As I noted Thursday:
The links point to the cell-protecting action of the pigments in brightly-colored fruits and veggies such as beta carotenoids (orange and yellow pigments), lycopene carotenoids (a red pigment) and anthocyanins (blue and purple pigments).
Interestingly, plants produce these compounds to protect themselves from damage.
As Kim D. Coder, Professor at the Warnell School of Forest Resources at The University of Georgia notes:
Carotenoids help protect the light gathering system of trees from overexposure to light, from damaging wavelengths of light, and from reactive oxygen problems. The light capturing and processing machinery in a tree revolve around chlorophyll. Light gathering machinery within a leaf is contained inside many micro-containers in each cell. Chlorophyll nets in these micro-containers absorb the energy of light particles with the proper wavelengths, quickly passing their energy to central chlorophylls units. Gathered energy cannot be held long without damaging the chlorophyll molecule or losing the energy back to the environment.
Everywhere along the light gathering nets of a leaf, you will find chlorophyll and carotenoids together. Carotenoids, being tougher than chlorophyll but much less efficient at light gathering, helps protect the valuable but fragile chlorophylls. Carotenoids can capture light particles of certain wavelengths and pass the energy to nearby chlorophylls. This “assessory pigment” role for carotenoids helps to funnel light-gathered energy to the chlorophylls for use. Carotenoids block some of the light that could damage chlorophyll molecules. Carotenoids can also bleed-off excess energy which the chlorophyll system cannot use, but cannot store.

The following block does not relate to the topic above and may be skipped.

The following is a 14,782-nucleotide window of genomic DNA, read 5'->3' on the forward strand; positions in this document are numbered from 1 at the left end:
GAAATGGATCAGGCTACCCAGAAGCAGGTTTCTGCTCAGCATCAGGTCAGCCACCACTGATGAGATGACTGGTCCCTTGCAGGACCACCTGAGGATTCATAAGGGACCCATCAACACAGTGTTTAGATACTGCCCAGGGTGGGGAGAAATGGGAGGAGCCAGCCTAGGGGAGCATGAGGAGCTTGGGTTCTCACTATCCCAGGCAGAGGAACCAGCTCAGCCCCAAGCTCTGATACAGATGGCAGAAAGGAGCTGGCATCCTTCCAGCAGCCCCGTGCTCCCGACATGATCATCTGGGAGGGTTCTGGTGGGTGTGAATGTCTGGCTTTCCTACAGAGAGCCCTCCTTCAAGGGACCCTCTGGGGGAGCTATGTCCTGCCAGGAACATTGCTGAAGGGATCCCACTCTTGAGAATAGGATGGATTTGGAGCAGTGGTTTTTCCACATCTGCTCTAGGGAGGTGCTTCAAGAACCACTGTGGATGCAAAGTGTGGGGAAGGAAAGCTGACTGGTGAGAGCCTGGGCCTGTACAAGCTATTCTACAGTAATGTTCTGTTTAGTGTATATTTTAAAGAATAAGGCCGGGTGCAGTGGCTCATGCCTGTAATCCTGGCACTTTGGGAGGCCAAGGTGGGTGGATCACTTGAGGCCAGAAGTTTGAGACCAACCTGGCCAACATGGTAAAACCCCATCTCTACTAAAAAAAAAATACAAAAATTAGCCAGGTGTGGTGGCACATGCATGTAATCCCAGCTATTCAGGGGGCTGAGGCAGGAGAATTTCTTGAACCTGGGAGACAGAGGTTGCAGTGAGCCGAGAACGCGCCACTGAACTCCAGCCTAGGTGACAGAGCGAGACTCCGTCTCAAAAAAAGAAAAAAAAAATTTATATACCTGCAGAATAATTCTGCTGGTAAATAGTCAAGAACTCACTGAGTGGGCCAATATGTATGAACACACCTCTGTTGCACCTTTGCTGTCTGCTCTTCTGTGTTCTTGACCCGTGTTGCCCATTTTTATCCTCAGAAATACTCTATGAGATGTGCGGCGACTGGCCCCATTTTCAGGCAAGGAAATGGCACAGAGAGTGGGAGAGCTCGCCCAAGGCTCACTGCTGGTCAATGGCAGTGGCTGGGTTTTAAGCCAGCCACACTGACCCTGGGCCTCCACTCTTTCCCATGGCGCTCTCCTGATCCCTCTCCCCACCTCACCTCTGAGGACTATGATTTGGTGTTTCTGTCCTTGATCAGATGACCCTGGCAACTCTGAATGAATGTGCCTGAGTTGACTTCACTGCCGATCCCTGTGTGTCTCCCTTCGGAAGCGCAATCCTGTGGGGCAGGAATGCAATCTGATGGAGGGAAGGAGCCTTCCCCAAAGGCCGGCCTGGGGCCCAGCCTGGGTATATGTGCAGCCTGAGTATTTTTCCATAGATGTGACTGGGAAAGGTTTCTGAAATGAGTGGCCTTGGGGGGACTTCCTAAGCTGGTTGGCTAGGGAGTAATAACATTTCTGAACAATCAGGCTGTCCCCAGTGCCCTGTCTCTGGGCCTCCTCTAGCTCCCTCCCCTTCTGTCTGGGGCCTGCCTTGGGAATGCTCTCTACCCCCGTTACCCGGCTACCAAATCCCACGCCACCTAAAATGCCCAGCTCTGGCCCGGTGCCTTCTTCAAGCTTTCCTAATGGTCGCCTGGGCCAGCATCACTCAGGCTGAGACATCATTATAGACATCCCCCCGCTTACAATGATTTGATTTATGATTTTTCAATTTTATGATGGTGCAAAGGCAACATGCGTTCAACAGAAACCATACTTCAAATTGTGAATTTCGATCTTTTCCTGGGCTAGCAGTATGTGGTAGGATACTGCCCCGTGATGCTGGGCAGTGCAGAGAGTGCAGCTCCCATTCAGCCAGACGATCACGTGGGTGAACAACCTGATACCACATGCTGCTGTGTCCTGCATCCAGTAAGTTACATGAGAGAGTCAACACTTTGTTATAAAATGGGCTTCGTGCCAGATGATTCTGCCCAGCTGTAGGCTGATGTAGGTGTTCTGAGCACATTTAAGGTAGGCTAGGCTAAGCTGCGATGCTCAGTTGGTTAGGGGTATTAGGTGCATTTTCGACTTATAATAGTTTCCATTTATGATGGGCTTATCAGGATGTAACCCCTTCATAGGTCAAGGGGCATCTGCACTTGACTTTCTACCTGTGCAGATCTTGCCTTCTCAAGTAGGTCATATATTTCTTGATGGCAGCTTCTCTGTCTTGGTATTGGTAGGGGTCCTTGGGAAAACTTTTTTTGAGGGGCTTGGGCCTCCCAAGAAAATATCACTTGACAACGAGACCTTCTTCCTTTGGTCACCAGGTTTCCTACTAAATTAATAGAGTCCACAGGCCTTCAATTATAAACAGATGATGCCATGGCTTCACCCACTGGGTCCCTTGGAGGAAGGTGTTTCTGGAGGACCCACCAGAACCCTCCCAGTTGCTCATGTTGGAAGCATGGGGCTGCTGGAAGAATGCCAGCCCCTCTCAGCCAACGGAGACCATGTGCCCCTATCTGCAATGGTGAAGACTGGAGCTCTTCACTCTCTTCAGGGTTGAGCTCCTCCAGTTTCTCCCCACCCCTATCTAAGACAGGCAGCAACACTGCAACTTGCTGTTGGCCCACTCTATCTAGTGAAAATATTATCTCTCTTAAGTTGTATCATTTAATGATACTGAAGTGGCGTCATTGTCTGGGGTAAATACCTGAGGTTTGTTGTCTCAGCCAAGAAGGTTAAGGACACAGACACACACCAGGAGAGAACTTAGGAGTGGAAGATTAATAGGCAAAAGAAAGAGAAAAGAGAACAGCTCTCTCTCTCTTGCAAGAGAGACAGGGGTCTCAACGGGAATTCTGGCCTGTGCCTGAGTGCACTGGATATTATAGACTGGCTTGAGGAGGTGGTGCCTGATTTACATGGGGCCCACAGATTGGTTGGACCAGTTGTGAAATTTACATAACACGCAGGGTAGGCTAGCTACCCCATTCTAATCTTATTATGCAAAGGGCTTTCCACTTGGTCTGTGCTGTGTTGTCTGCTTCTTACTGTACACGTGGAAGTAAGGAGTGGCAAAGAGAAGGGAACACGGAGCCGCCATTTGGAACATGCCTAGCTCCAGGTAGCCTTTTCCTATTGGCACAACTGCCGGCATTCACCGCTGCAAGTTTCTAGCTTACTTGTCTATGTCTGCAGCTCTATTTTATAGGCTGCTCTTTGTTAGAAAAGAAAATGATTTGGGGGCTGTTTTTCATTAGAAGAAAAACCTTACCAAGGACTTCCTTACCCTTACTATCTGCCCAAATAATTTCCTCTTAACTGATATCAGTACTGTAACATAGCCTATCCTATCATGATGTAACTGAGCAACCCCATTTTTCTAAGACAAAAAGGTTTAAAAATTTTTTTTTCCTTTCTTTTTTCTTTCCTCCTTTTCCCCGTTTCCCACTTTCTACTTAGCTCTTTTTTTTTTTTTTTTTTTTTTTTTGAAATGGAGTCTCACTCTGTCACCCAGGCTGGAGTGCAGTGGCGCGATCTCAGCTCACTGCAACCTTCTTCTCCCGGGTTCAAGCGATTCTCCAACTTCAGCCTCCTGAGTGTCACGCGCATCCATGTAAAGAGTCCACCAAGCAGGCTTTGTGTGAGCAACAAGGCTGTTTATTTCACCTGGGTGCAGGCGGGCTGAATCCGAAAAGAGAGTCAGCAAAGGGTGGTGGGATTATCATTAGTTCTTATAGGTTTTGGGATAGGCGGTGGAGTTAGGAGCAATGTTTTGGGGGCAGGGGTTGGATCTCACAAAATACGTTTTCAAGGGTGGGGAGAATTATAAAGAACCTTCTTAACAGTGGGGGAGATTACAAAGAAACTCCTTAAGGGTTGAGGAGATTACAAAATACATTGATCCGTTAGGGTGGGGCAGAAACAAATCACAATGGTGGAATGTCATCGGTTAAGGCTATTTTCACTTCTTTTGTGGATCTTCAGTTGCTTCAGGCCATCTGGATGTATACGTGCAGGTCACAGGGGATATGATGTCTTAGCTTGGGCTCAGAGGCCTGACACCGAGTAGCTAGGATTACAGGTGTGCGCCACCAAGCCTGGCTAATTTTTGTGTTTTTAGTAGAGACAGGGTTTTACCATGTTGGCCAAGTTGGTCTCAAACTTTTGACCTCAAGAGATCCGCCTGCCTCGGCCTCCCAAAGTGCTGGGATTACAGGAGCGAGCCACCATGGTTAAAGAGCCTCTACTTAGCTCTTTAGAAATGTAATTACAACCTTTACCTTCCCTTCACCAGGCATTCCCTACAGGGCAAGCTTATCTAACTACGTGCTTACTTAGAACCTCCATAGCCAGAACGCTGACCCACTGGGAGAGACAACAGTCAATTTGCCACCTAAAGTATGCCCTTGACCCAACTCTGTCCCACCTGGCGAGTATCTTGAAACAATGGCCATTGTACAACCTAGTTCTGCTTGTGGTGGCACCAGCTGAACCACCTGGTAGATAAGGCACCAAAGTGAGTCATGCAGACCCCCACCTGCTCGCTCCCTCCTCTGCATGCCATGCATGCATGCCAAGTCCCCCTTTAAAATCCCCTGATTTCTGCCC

Carotenoids brightly color many tree parts with red, oranges and yellows.
Anthocyanins are water soluble (“watercolor”) phenolic pigments dissolved inside leaf cells. Anthocyanins are a group of different colored pigments where each base color changes as the cell environment changes. Anthocyanins generate red, pink, purple and blue colors.
Anthocyanins filter out ultra-violet (UV) light and protect surrounding tissues from ultra-violet light damage. Bright light stimulates anthocyanin production. Many young tissues are protected with anthocyanins until they have a full complement of pigments and can properly function.